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pearce_jj
July 9th, 2012, 11:37 PM
We've talked about disk throughput on here a bit in connection with the XT-IDE project(s), but I don't think we've ever had a definitive "the fastest controller available for a PC/XT is ...".

The fastest I've seen disktest (http://www.lo-tech.co.uk/wiki/DOS_Disk_Tester) results for is the Silicon Valley ADP50 (L) (http://stason.org/TULARC/pc/hard-disk-floppy-controllers/S-T/SILICON-VALLEY-COMPUTER-INC-Two-IDE-AT-Interface-d-216.html), which I think does about 315KB/s in an 8088 PC/XT.

In particular, I've never seen results for 8-bit SCSI adapters.

Anyone got an adapter that will do more than 315KB/s?

eeguru
November 10th, 2016, 10:33 PM
Latest run on an IBM PCJr (JR-IDE) with a Raspberry Pi Zero emulating an IDE disk drive:



DiskTest, by James Pearce. Version 2.3

Preparing drive...
Configuration: 4096 KB test file, 256 IOs in random tests.

Write Speed : 332.74 KB/s
Read Speed : 637.01 KB/s
8K random, 70% read : 1.8 IOPS
Sector random read : 1.8 IOPS

Average access time (includes latency and file system overhead), is 545 ms.


However there appears to be something wrong with your timer code on the Jr. I added a byte-rate meter to the transfer logic on the Pi side. While the write speed test was running, it was averaging ~253 KB/s. During the read speed test, it was averaging ~374 KB/s. That's using the clock on the Pi to do all the timing measurements. So I'm pretty sure the 374 KB/s during read is spot on accurate.

After the write phase, all of the target sectors are obviously write-through cached in the Linux unifed block cache despite doing a fdatasync() following each write(). However in my early experience, a random seek to a spot in the image file stored on SD card is pretty minimal. I plan on implementing background read-ahead caching eventually at startup so any irregularities will be moot.

During your mediatest pattern write, I was getting fairly consistent 310-320 KB/s write and 192-196 KB/s read & verify.

The IOPS measurement doesn't seem very useful on a very slow Jr (slower than a 5150 PC). I was consistently getting < 3% duty cycle on servicing IDE commands (< ~1200 bytes/s aggregate rate). So it seem about 10x more effective as a benchmark of the CPU disktest is running on than a benchmark of IDE performance. On a machine where the CPU/IDE time ratio is much lower, it would be a more effective comparison test of one IDE drive to another IDE drive. But since the CPU component cannot be normalized or minimized machine to machine, it is comparing apples to oranges on different processors/speeds.

These numbers are actually better (+20%) than a KingSpec SLC DoM I was using previously. So I'm fairly sure this configuration is the absolute ceiling on fastest achievable I/O performance on any 8-bit PC class machine. It's apparently possible to fill all 736 KB of conventional memory on a PC Jr in under 2 seconds!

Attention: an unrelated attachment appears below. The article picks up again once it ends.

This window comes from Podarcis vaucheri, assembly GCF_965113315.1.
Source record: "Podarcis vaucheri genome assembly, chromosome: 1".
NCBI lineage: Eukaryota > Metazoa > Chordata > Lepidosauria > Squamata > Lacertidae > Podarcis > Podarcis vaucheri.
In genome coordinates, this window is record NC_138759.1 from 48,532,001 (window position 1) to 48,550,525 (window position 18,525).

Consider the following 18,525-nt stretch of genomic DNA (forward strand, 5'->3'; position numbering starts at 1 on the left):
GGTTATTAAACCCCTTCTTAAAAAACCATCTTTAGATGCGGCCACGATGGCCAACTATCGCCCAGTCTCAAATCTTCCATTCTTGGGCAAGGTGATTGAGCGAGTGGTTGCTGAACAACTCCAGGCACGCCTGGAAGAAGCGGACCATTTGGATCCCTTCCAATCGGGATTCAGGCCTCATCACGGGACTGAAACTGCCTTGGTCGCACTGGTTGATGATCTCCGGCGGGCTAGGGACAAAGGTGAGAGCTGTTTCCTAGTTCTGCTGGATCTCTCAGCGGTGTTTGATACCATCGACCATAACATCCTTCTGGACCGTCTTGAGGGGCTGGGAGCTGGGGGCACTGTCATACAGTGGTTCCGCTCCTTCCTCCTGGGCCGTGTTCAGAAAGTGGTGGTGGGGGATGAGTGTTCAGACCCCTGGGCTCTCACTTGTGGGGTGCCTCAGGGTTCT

There is more information on all this on Mike B's forum. Basically the JR-IDE maps the IDE data register to 256 words of continuous addresses in upper memory so a 'rep movsw' can be used with cx=256 to move a sector in/out with no intermediate instruction fetches. It performs the same 16<->8 bit steering logic that XT-IDE performs. It also adds 1 MB RAM, 512 KB flash, RTC module, and POST display making the Jr a fairly usable machine. I'm currently working on an add-on module that bridges a Raspberry Pi Zero to IDE emulation logic inside of an FPGA via SPI. There are no changes necessary in the JR-IDE BIOS logic. The new Pi module is a turn-key replacement for an IDE disk or DoM. We hope to add WiFi packet driver and SSID support utility in the near future making the Jr a super sexy swinging sound!

All the current JR-IDE code and design files are open-source on my website. (www.retrotronics.org/jride) As will all the code and design files for the Pi Zero module eventually.

pearce_jj
November 10th, 2016, 10:49 PM
Alan, thanks for posting this. I like the idea of the RPi Zero especially!

Re IOPS - the idea of this test was to benchmark real system random IO throughput. As you have determined, wading through the FAT is by far the biggest contributor in an 8088. Interestingly MUCH higher random IO can be achieved with FAT12, so for database applications (if there are any?) multiple FAT12's would be the way to go.

Re throughput; the BIOS overhead is significant contributor. So media supporting longer multi-sector transfers will do better since the BIOS loops happen less.

Trixter
November 12th, 2016, 08:30 AM
The IOPS measurement doesn't seem very useful on a very slow Jr (slower than a 5150 PC). I was consistently getting < 3% duty cycle on servicing IDE commands (< ~1200 bytes/s aggregate rate). So it seem about 10x more effective as a benchmark of the CPU disktest is running on than a benchmark of IDE performance. On a machine where the CPU/IDE time ratio is much lower, it would be a more effective comparison test of one IDE drive to another IDE drive. But since the CPU component cannot be normalized or minimized machine to machine, it is comparing apples to oranges on different processors/speeds.

IOPS is much more important on a slow PC or XT than transfer rate. In fact, I'm working on a project that XT-IDE+CF variants are making possible because I can do 30 IOPS instead of only 3-5 with a traditional hard drive. It is somewhat troubling to me that your test produced 1.8 IOPs when James' boards produce 10-15x that. I would highly suggest looking into that. What kind of IOPs does the jrIDE rev 1 and 2 produce?